John Kemp http://blogs.reuters.com/john-kemp John Kemp's Profile Thu, 17 Dec 2015 21:03:16 +0000 en-US hourly 1 http://wordpress.org/?v=4.2.5 Strong oil imports lift U.S. crude stocks near record: Kemp http://www.reuters.com/article/us-usa-oilimports-kemp-idUSKBN0U02H120151217 http://blogs.reuters.com/john-kemp/2015/12/17/strong-oil-imports-lift-u-s-crude-stocks-near-record-kemp/#comments Thu, 17 Dec 2015 21:03:16 +0000 http://blogs.reuters.com/john-kemp/?p=1683 U.S. crude oil imports have accelerated over the last four weeks, pushing commercial crude inventories within a whisker of the record set in April.

Crude imports surged to 8.3 million barrels per day (bpd) last week, up from 7.0 million bpd four weeks earlier, according to the U.S. Energy Information Administration (tmsnrt.rs/1NV47Y4).

Imports are running at the fastest rate since September 2013, with almost all the extra crude arriving at ports along the U.S. Gulf Coast. (tmsnrt.rs/1NV4dyW)

Both the timing and the location are unusual because refineries and traders try to minimize stocks held along the Gulf Coast at year-end to avoid storage taxes imposed by Texas and Louisiana.

Faster imports have pushed crude stocks higher even as refiners have boosted the amount of crude they process to a seasonal record 16.6 million bpd.

Crude imports are notoriously volatile: while pipeline imports from Canada are somewhat regular and stable, tanker imports from other countries are much more variable.

Each very large crude carrier (VLCC) arrives with around 2 million barrels of crude, which is recorded in U.S. inventories once it has cleared customs.

The timing of ship arrivals and customs clearances can therefore have a big influence on reported weekly import volumes.

Heavy seaborne imports one week are often followed by a sharp drop the following one due to the timing of ship arrivals.

But the past four weeks have seen a fairly unusual and sustained increase in imports along the Gulf Coast, where imports have risen from the equivalent of around 9 VLCCs to 14 VLCCs per week.

Most of the additional crude has come from Saudi Arabia (roughly an extra two tankers per week), Mexico (one to two tankers per week), Venezuela (one tanker) and Iraq (one tanker). The reason for the upsurge in seaborne imports is not clear (tmsnrt.rs/1NV4emv).

The reason could be purely timing-related as tankers unload now after being delayed in transit or unloading back in November.

Or crude could be flowing to storage facilities in the United States because it is easier and cheaper to store there as terminals in the Caribbean, Europe and Asia fill up.

There are also strong commercial reasons to put oil into storage in the United States. The contango is running at nearly $1 per barrel per month on average for the first six months (more than enough to cover the cost of financing the inventory and leasing tank space).

Traders have a strong incentive to source as many surplus cargoes as possible from oil exporters in the Middle East and Latin America and bring them to the United States (tmsnrt.rs/1NV4jXg).

The sudden increase in importing could be a sign the market is running out of storage in other locations, in which case the rise in imports and inventories can be expected to continue through the end of the year and into the first quarter of 2016.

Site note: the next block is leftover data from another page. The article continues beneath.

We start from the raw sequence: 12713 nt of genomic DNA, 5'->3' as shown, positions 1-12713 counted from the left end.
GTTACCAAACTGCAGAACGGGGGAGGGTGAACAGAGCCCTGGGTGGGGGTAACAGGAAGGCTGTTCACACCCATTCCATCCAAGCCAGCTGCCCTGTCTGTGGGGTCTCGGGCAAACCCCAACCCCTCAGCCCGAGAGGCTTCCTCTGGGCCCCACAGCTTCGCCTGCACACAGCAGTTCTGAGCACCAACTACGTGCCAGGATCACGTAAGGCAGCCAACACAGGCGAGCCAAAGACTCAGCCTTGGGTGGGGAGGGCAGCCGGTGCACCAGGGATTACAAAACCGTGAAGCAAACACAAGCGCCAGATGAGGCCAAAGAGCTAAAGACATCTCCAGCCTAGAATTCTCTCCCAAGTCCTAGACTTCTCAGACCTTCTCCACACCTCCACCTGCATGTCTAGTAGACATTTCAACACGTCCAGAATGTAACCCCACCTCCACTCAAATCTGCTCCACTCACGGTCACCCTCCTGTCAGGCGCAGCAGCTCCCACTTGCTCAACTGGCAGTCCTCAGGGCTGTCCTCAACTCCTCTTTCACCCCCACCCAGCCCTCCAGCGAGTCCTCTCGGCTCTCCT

On the other hand it may be a short-term storage-related trading play, in which case import levels could revert to a lower level in the next few weeks.

(Editing by Dale Hudson)

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Oil makes only one promise and that’s volatility: Kemp http://www.reuters.com/article/oil-prices-kemp-idUSL8N1443E920151216 http://blogs.reuters.com/john-kemp/2015/12/17/oil-makes-only-one-promise-and-thats-volatility-kemp/#comments Thu, 17 Dec 2015 21:00:41 +0000 http://blogs.reuters.com/john-kemp/?p=1679 By John Kemp

LONDON, Dec 15 Just about the only thing we know about where oil prices are headed over the next few years is that most of the forecasts will be wrong.

The oil market has defied every attempt to fix or predict prices in terms of oil’s value to customers, the marginal cost of production, or the price of available substitutes.

“It was to me an economic aberration that oil remained much cheaper than Evian mineral water,” the deposed shah of Iran wrote in his memoir justifying his efforts to push for higher prices in the 1970s.

Mohammad Reza Shah Pahlavi thought oil should be intrinsically valuable because it was the source of more than 70,000 different products, including petrochemicals as well as fuels (“Answers to History”, 1980).

But more than a third of a century later, crude still sells for less than bottled water, currently on sale at the equivalent of more than $100 per barrel at supermarkets in the United States and Britain.

In the late 1970s, OPEC’s Long-Term Price Policy Committee adopted a different approach, recommending that the price of oil should be increased gradually until it was just below the cost of the nearest substitute.

According to ideas popular at the time, alternative sources of energy should cost the same. OPEC identified its main competition as synthetic diesel and gasoline fuels processed from coal.

Since the cost of producing synfuels was thought to be near $60 per barrel, almost $200 in today’s prices, that became OPEC’s implicit long-run target (“Genie out of the bottle” Akins, 1995).

OPEC managed to push average prices to a high of almost $37 per barrel in 1980, around $107 in real terms, but then the market slumped over the next six years, hitting a low of just $14 in 1986, about $30 in real terms.

As it turned out, the main competitors to OPEC’s were not expensive synfuels plants but rival oil producers in Alaska, the Gulf of Mexico, the North Sea, the Soviet Union and China, which were much cheaper.